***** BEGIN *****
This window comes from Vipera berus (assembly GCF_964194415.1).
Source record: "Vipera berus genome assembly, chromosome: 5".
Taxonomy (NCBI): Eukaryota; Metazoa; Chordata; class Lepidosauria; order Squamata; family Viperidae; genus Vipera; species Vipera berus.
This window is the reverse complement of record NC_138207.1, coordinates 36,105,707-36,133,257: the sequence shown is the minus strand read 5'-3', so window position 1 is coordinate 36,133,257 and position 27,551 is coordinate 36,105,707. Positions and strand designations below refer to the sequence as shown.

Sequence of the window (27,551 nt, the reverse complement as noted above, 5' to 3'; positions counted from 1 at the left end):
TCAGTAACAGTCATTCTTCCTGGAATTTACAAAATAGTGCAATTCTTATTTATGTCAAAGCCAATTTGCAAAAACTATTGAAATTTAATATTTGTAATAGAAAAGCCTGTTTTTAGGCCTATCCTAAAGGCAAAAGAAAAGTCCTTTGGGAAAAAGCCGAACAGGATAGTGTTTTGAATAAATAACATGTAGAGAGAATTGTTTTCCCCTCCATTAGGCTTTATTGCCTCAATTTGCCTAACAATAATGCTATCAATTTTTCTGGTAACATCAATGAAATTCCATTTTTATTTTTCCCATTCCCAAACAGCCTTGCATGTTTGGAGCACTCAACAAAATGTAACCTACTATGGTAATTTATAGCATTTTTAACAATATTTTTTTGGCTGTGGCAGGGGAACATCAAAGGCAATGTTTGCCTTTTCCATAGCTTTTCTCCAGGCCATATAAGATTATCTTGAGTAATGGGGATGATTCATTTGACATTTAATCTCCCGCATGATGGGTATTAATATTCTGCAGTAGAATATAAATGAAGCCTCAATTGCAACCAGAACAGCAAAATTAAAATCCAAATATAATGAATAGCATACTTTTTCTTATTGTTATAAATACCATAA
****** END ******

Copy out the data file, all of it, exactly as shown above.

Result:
This window comes from Vipera berus (assembly GCF_964194415.1).
Source record: "Vipera berus genome assembly, chromosome: 5".
Taxonomy (NCBI): Eukaryota; Metazoa; Chordata; class Lepidosauria; order Squamata; family Viperidae; genus Vipera; species Vipera berus.
This window is the reverse complement of record NC_138207.1, coordinates 36,105,707-36,133,257: the sequence shown is the minus strand read 5'-3', so window position 1 is coordinate 36,133,257 and position 27,551 is coordinate 36,105,707. Positions and strand designations below refer to the sequence as shown.

Sequence of the window (27,551 nt, the reverse complement as noted above, 5' to 3'; positions counted from 1 at the left end):
TCAGTAACAGTCATTCTTCCTGGAATTTACAAAATAGTGCAATTCTTATTTATGTCAAAGCCAATTTGCAAAAACTATTGAAATTTAATATTTGTAATAGAAAAGCCTGTTTTTAGGCCTATCCTAAAGGCAAAAGAAAAGTCCTTTGGGAAAAAGCCGAACAGGATAGTGTTTTGAATAAATAACATGTAGAGAGAATTGTTTTCCCCTCCATTAGGCTTTATTGCCTCAATTTGCCTAACAATAATGCTATCAATTTTTCTGGTAACATCAATGAAATTCCATTTTTATTTTTCCCATTCCCAAACAGCCTTGCATGTTTGGAGCACTCAACAAAATGTAACCTACTATGGTAATTTATAGCATTTTTAACAATATTTTTTTGGCTGTGGCAGGGGAACATCAAAGGCAATGTTTGCCTTTTCCATAGCTTTTCTCCAGGCCATATAAGATTATCTTGAGTAATGGGGATGATTCATTTGACATTTAATCTCCCGCATGATGGGTATTAATATTCTGCAGTAGAATATAAATGAAGCCTCAATTGCAACCAGAACAGCAAAATTAAAATCCAAATATAATGAATAGCATACTTTTTCTTATTGTTATAAATACCATAA